Without need to discuss further the merits of either theory, the law of tribal sovereignty as it has developed in the federal courts and by federal statutes, executive orders and treaties over the last two centuries now rests on several fairly well-settled tenets: 1) tribes have virtually unlimited authority over internal tribal affairs; 2) tribes are subject to the plenary, or absolute, power that Congress has over them; 3) tribes are presumptively immune from state law; 4) tribes cannot be sued absent their express consent or a waiver of their immunity; and 5) tribal sovereign immunity does not extend to individual tribal members except to the extent that tribal officials act within the scope of their official capacities.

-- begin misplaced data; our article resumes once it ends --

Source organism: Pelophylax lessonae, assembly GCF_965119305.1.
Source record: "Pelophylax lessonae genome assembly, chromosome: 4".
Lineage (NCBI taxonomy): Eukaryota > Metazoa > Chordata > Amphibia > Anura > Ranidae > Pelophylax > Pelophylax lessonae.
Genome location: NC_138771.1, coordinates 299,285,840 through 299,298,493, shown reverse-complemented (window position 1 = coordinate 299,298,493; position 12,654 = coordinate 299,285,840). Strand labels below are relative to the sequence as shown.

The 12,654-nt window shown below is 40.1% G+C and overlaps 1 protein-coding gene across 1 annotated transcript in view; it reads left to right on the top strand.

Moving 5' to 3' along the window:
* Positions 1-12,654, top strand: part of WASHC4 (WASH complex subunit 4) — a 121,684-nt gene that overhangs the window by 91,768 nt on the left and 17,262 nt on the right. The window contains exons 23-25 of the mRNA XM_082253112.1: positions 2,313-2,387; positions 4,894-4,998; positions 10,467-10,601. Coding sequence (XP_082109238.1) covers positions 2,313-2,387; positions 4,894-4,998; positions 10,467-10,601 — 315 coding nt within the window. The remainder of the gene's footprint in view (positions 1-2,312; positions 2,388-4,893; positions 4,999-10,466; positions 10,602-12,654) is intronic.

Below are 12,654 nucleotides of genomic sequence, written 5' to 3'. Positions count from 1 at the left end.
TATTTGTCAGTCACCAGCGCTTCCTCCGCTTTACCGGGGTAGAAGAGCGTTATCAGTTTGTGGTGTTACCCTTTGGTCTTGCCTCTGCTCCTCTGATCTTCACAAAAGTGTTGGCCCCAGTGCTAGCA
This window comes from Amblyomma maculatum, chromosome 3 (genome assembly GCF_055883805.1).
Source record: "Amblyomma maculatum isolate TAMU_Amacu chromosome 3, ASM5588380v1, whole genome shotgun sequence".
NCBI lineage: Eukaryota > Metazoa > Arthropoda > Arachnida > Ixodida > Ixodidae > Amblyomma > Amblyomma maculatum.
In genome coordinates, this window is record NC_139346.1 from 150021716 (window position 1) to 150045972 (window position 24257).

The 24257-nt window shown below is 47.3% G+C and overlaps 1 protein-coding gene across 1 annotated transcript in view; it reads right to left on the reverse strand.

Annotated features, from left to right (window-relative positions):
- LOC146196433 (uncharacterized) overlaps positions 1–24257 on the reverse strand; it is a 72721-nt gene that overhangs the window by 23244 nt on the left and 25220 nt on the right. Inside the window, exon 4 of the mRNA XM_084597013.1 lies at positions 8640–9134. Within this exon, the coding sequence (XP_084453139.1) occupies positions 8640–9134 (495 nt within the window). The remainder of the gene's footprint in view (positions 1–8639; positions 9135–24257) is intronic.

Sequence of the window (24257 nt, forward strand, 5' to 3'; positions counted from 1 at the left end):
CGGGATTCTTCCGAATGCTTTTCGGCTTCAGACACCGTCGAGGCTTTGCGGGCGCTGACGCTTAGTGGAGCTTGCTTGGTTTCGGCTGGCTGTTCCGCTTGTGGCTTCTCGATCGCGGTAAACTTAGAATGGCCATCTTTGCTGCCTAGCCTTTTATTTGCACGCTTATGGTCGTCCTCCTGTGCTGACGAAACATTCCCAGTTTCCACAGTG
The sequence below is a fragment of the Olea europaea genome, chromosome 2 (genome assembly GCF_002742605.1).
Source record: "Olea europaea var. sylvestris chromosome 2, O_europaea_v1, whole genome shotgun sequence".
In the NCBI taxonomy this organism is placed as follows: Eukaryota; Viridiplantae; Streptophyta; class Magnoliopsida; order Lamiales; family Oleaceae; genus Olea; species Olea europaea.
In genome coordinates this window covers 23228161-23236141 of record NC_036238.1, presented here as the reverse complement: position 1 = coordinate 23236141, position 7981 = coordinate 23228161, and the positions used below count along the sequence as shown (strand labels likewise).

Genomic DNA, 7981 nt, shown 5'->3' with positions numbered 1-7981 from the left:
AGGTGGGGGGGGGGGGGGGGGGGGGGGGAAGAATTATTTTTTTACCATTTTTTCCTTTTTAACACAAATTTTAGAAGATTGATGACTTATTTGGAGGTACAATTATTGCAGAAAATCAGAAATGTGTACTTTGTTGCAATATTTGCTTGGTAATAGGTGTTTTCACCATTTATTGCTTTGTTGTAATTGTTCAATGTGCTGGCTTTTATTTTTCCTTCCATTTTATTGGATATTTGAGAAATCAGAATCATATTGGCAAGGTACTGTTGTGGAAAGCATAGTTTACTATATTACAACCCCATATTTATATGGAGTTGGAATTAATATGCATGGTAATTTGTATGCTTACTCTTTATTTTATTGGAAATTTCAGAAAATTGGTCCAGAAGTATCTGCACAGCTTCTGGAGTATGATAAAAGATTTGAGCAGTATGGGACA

Although these principles are well-established, how they (or any exceptions to them) apply in any given situation often is not clear, whether with respect to regulatory or taxation authority matters or to criminal or civil jurisdiction. The interests of the tribes, states and federal government all factor into any analysis, the variables of which make any determination of jurisdiction dependent on the specific case. Some of the uncertainty regarding the relationship between tribes and states, in particular, and thus the reluctance on the part of many nontribal entities to conduct business with tribes, can be attributed in part to the confusion surrounding the various legal roles a tribe may play or the legal status of a tribe. The federal government, through court decisions and legislation, has introduced numerous laws, rules and tests (and exceptions to those) that have further faded the bright line that originally delineated tribal sovereignty. The confusion is compounded by the variety of ways in which land in Indian Country may be owned or held, and the nature of the particular tribal, federal or state interests that may be involved. In brief, it is often difficult for a nontribal entity to know with whom it is dealing, with whom it is best to deal, and with what it is dealing.